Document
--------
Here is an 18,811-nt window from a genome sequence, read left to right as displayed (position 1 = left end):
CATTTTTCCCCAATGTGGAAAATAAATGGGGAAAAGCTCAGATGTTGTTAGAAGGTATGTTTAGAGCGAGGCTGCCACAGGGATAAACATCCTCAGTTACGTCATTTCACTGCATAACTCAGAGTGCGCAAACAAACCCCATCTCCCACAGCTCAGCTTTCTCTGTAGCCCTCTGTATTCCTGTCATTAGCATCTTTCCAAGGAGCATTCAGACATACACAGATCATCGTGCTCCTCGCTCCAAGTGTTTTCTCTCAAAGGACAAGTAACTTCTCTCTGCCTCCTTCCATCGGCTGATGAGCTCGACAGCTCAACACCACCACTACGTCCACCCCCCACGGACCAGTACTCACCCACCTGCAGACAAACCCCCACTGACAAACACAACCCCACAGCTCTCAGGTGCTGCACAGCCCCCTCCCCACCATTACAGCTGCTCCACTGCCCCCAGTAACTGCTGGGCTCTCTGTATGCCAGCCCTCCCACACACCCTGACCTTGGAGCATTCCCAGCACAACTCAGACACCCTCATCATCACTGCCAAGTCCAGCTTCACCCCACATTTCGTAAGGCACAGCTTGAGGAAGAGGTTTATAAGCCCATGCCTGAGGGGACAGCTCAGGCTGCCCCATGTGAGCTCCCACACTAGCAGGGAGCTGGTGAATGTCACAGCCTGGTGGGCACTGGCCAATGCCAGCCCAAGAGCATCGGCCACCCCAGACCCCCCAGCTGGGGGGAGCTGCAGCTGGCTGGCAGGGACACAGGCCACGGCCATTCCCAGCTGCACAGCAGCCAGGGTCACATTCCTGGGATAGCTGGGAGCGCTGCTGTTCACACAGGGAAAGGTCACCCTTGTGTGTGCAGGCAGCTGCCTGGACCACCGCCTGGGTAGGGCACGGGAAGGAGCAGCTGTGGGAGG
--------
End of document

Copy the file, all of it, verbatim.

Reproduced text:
Here is an 18,811-nt window from a genome sequence, read left to right as displayed (position 1 = left end):
CATTTTTCCCCAATGTGGAAAATAAATGGGGAAAAGCTCAGATGTTGTTAGAAGGTATGTTTAGAGCGAGGCTGCCACAGGGATAAACATCCTCAGTTACGTCATTTCACTGCATAACTCAGAGTGCGCAAACAAACCCCATCTCCCACAGCTCAGCTTTCTCTGTAGCCCTCTGTATTCCTGTCATTAGCATCTTTCCAAGGAGCATTCAGACATACACAGATCATCGTGCTCCTCGCTCCAAGTGTTTTCTCTCAAAGGACAAGTAACTTCTCTCTGCCTCCTTCCATCGGCTGATGAGCTCGACAGCTCAACACCACCACTACGTCCACCCCCCACGGACCAGTACTCACCCACCTGCAGACAAACCCCCACTGACAAACACAACCCCACAGCTCTCAGGTGCTGCACAGCCCCCTCCCCACCATTACAGCTGCTCCACTGCCCCCAGTAACTGCTGGGCTCTCTGTATGCCAGCCCTCCCACACACCCTGACCTTGGAGCATTCCCAGCACAACTCAGACACCCTCATCATCACTGCCAAGTCCAGCTTCACCCCACATTTCGTAAGGCACAGCTTGAGGAAGAGGTTTATAAGCCCATGCCTGAGGGGACAGCTCAGGCTGCCCCATGTGAGCTCCCACACTAGCAGGGAGCTGGTGAATGTCACAGCCTGGTGGGCACTGGCCAATGCCAGCCCAAGAGCATCGGCCACCCCAGACCCCCCAGCTGGGGGGAGCTGCAGCTGGCTGGCAGGGACACAGGCCACGGCCATTCCCAGCTGCACAGCAGCCAGGGTCACATTCCTGGGATAGCTGGGAGCGCTGCTGTTCACACAGGGAAAGGTCACCCTTGTGTGTGCAGGCAGCTGCCTGGACCACCGCCTGGGTAGGGCACGGGAAGGAGCAGCTGTGGGAGG